SPICES

SPICES

Spices are natural products obtained from the fruits, seeds, roots, flowers or the bark of a number of different trees or shrubs. They contain oils that aid digestion by stimulating the gastric juices. They also enhance the appearance of food and add a variety of flavors. As spices are concentrated in flavor, they should be used sparingly, otherwise, they can make food unpalatable. Most spices are grown in India, Africa, the West Indies, and the Far East.
  • Allspice or pimento: This is so called because the flavor is like a blend of cloves, cinnamon, and nutmeg. It is the unripe fruit of the pimento tree, which grows in the West Indies. Allspice is picked when still green and dried when the color turns to reddish brown. Allspice is ground and used as a flavoring in sauces, sausages, cakes, fruit pies, and milk puddings. It is one of the spices blended for mixed spice.
  • Anise: This is also known as sweet cumin, and has a sweet aniseed flavor. It is used for fish, sweets, creams, and cakes.
  • Anise (pepper): A strong, hot flavored red pepper.
  • Anise (star): Stronger than anise, this has a slight liquor ice flavor. Used in Chinese cookery with pork and duck.
  • Asafoetida: This is used in Indian cookery to add flavor to vegetarian dishes. Available in block or powder form.
  • Caraway: Caraway seeds come from a plant grown in Holland. The seeds are about 0.5 cm long, shaped like a new moon and brown on color. Caraway seeds are used in seed-cake and certain loaves of bread, sauerkraut, cheese, and confectionery. Also for flavoring certain liqueurs such as kummel.
  • Cardamom: Cardamom is frequently used in curry; it has a warm oily sharp taste and is also used in some sweets (e.g. rice pudding) and drinks (e.g. coffee and tea).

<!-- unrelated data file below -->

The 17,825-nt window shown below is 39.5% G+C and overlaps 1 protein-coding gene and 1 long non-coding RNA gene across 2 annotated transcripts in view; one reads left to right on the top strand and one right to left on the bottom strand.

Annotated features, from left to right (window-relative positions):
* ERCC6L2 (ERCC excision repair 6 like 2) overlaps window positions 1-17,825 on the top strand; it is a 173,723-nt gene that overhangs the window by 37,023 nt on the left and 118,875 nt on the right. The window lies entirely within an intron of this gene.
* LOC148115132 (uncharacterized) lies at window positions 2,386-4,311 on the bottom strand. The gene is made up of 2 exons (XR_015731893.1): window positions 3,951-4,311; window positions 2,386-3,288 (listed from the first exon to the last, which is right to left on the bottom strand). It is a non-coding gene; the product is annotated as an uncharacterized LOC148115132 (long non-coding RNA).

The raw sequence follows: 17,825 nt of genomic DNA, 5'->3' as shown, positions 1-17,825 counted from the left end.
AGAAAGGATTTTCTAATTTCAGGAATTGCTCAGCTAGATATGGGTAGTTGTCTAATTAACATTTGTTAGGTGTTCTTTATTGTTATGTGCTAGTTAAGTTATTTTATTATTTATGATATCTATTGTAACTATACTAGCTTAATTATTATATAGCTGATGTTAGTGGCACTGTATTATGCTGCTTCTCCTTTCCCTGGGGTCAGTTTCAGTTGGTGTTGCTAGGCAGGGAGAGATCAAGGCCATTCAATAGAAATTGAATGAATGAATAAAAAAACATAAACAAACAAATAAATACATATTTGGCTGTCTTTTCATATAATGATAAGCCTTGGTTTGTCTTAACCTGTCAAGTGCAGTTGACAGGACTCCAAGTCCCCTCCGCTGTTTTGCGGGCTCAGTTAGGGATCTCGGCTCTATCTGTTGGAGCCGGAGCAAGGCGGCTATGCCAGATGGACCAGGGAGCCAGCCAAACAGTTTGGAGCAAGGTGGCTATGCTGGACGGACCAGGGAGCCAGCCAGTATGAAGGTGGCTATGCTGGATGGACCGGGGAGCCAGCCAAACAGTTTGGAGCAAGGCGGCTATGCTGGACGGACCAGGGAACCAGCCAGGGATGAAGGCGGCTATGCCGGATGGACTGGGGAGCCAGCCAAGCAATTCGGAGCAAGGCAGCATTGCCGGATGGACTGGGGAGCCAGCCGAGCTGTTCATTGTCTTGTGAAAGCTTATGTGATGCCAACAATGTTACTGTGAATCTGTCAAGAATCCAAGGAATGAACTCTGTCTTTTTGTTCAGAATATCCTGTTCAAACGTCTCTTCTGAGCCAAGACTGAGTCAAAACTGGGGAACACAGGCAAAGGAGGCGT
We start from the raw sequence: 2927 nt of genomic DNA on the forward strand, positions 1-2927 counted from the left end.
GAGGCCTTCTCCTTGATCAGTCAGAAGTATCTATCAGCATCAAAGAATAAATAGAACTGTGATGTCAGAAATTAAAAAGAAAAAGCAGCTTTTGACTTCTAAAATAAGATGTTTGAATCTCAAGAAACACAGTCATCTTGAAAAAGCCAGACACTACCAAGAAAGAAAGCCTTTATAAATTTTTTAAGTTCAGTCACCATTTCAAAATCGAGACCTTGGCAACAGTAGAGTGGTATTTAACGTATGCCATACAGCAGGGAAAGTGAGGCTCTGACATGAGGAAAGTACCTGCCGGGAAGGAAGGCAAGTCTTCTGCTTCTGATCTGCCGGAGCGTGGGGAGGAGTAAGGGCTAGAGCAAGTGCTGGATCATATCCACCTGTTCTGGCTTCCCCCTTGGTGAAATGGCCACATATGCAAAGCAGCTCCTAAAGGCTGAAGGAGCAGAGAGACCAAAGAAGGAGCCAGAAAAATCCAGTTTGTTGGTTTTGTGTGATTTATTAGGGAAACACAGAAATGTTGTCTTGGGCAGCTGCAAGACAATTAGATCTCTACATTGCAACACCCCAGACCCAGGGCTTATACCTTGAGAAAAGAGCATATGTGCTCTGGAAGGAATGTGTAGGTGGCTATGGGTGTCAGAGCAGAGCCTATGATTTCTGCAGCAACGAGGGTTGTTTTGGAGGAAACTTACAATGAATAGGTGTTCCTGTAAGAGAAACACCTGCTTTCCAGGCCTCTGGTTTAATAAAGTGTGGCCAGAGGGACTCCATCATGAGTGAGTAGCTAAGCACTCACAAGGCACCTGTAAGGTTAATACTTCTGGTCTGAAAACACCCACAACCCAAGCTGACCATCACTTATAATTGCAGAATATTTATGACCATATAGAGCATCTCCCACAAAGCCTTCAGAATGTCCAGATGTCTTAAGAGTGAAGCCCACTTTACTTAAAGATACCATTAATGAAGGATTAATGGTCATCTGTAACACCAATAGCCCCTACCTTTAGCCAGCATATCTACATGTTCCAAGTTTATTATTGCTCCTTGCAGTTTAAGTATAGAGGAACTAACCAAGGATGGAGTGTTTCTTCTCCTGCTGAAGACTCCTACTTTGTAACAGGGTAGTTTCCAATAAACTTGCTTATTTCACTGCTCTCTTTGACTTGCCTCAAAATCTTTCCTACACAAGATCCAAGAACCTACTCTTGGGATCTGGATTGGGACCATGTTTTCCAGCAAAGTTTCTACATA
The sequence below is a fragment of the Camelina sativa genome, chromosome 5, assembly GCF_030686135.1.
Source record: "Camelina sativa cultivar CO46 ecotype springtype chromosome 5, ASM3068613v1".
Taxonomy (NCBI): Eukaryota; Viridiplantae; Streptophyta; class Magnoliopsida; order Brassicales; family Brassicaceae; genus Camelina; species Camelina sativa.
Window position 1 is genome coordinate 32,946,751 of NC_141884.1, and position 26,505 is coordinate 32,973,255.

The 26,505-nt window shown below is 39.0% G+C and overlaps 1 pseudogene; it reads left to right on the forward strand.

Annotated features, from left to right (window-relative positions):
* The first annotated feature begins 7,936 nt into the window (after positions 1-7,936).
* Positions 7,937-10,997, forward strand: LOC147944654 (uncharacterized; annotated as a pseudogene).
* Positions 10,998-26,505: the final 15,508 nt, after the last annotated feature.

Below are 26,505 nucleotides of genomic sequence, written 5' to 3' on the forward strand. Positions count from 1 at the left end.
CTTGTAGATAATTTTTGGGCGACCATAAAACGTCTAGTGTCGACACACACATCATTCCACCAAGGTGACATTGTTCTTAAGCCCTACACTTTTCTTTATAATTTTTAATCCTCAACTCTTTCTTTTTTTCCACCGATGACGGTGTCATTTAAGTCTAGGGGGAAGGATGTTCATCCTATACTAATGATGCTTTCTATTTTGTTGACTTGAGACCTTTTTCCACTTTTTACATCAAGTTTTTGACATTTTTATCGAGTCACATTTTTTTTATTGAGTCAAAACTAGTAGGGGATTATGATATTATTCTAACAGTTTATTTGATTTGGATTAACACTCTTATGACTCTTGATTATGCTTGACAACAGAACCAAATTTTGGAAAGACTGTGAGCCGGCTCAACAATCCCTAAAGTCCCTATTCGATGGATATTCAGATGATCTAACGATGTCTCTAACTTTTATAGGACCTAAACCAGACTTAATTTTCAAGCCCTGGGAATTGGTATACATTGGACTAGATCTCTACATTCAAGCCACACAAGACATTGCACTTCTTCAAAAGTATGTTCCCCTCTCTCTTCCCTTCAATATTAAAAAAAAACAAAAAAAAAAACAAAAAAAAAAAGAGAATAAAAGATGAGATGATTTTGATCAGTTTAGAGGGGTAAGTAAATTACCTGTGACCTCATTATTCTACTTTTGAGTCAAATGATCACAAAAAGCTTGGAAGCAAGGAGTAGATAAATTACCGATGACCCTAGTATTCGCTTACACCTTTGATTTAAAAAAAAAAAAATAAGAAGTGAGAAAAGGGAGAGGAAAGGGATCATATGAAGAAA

• Cassia: This comes in thicker sticks than cinnamon, is less delicate and more expensive. Used in spiced meats and curries.
  • Celery seed: Slightly bitter, this should be used sparingly if celery or celery salt is not available.
  • Chilies and capsicums: These are both from the same family and grow on shrubs. The large, bright-red type are capsicums; these are ground and known as paprika. There are many types of chilies; they vary in taste, color, piquancy, and heat (always test the heat by cutting off a small piece and tasting with the tip of the tongue). The seeds are one of the hottest parts of the chili and they can be removed by splitting the chili in half the scooping them out with the point of the knife. Hands should always be washed thoroughly after preparing chilies because the oils are exceptionally strong and will burn the eyes, mouth and other delicate areas of the body. Chilies are used in many dishes: pizzas, pasta and in Indian, Thai and Mexican cookery.
  • Chinese five-spice powder: Usually consists of powdered anise, fennel, cloves, cinnamon, and anise pepper. Used extensively in Chinese cookery.
  • Cinnamon: Cinnamon is the bark of the small branches of the cinnamon shrub, which grows in China and Sri Lanka. The inner pulp and the outer layer of the bark are removed and the remaining pieces dried. It is a pale brown color and is obtained and used in stick or powdered form, mainly by bakeries and for pastry work.